“These reports once again make clear the weakness of the SNP’s energy case for separation.
From security of supply to investment in renewables, the anti-UK campaign has failed to provide credible answers to the big energy questions.
Scotland and the rest of the UK mutually benefit from the sharing of energy resources, risks and rewards. There is no sense in changing that. “
The David Hume Institute is holding a number of conversations on topics related to constitutional change. The third topic to be discussed tonight relates to the energy sector and they have commissioned a number of papers.
Professor Mark Schaffer and colleagues at Heriot Watt cover the rapidly evolving and complex external/global energy environment and its implications for Scotland; Professors John Paterson and Greg Gordon from Aberdeen considers the oil-related issues; and Professor Kim Swales and colleagues from Strathclyde University examine the electricity issue. We also have a paper by Trisha McAuley (Director, Consumer Focus) on consumer related issues and an over-arching paper prepared by SCDI.
2 thoughts on “Greatrex: Further doubts on energy security of supply and renewable investment”
Whilst I am not a fan of a separate Scotland, I do think that energy is one of the more realistic areas that Scotland could go it alone. With oil/gas and arguably wind power Scotland has as much access to energy as other parts of the UK (solar may be debatable).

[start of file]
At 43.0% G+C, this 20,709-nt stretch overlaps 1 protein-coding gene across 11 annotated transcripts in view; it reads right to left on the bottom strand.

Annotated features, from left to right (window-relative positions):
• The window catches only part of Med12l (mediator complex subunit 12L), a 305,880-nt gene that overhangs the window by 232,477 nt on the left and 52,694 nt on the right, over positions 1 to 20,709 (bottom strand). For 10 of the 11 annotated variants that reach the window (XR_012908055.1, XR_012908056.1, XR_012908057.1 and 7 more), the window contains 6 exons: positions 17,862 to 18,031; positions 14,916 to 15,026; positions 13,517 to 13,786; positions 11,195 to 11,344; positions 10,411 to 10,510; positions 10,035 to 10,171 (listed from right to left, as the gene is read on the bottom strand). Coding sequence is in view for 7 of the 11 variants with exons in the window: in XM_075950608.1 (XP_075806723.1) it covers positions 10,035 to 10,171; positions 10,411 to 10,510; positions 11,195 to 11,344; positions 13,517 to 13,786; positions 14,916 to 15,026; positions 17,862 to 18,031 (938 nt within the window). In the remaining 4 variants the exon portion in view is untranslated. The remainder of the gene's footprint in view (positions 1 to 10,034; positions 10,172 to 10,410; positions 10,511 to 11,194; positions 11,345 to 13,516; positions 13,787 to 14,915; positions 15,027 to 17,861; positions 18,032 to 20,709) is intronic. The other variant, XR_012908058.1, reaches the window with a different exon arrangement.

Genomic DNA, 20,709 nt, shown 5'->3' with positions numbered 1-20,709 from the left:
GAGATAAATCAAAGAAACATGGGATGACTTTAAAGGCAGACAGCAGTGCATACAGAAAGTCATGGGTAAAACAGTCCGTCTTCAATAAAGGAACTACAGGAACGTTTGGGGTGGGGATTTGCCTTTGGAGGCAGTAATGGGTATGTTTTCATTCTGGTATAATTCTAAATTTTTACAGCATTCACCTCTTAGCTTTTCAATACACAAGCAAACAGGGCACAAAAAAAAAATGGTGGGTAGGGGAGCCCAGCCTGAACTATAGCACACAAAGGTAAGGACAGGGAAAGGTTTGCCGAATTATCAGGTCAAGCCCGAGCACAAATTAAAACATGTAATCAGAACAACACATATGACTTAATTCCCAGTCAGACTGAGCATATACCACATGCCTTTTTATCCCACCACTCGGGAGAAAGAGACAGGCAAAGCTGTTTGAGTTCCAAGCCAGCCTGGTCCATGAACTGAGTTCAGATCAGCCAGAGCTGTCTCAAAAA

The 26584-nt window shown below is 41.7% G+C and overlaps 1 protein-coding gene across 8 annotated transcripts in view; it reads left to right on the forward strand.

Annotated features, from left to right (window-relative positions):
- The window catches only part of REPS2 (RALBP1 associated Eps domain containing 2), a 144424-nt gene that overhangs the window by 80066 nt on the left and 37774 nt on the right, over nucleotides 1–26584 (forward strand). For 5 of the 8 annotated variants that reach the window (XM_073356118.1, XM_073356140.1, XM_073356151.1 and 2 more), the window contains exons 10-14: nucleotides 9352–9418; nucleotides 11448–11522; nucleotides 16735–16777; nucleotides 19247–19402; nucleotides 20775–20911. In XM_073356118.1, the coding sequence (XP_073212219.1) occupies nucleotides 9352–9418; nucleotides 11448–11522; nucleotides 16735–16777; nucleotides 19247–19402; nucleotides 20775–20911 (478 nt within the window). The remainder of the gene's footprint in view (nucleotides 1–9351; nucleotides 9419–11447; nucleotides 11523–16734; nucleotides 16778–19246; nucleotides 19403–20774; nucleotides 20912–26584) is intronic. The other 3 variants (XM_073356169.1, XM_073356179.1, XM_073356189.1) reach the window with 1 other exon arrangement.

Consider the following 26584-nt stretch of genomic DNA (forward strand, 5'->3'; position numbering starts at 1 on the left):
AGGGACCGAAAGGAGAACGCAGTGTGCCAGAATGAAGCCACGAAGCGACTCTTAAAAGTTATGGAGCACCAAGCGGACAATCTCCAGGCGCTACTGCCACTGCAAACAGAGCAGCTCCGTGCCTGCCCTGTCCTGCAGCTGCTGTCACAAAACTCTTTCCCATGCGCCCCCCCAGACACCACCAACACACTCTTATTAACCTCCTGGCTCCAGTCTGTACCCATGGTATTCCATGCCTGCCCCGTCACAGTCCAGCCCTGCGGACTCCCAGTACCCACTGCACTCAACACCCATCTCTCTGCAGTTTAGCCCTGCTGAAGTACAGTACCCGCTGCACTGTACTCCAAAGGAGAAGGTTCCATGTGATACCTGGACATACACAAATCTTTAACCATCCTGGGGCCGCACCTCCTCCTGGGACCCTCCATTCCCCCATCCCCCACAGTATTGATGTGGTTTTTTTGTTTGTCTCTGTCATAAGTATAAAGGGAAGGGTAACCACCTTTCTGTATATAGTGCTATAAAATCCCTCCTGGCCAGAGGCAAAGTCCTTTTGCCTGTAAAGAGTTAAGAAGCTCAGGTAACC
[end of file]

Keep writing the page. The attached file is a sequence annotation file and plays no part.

The renewable market is actually quite fragile. At the moment, the UK Government is (some might say half heartedly) supporting the industry through a subsidy regime which is mostly funded through UK consumer energy bills.
As you say, Scotland has a lot of renewable resources, especially wind and tidal. But this will only be developed by continuation of the current subsidy regime, ie rUK consumers paying Scotland to generate electricity. If the bill were to fall to Scottish consumers only, it would see increases of several hundred pounds per household.
However, the flip side is that rUK wouldnt necessarily have to, as there are a number of alternatives. There are the beginnings of a schme in the Irish midlands to erect a large number of turbines purely for the sale of electricity to England and Wales and off shore wind is likely to increase (look at London Gateway).
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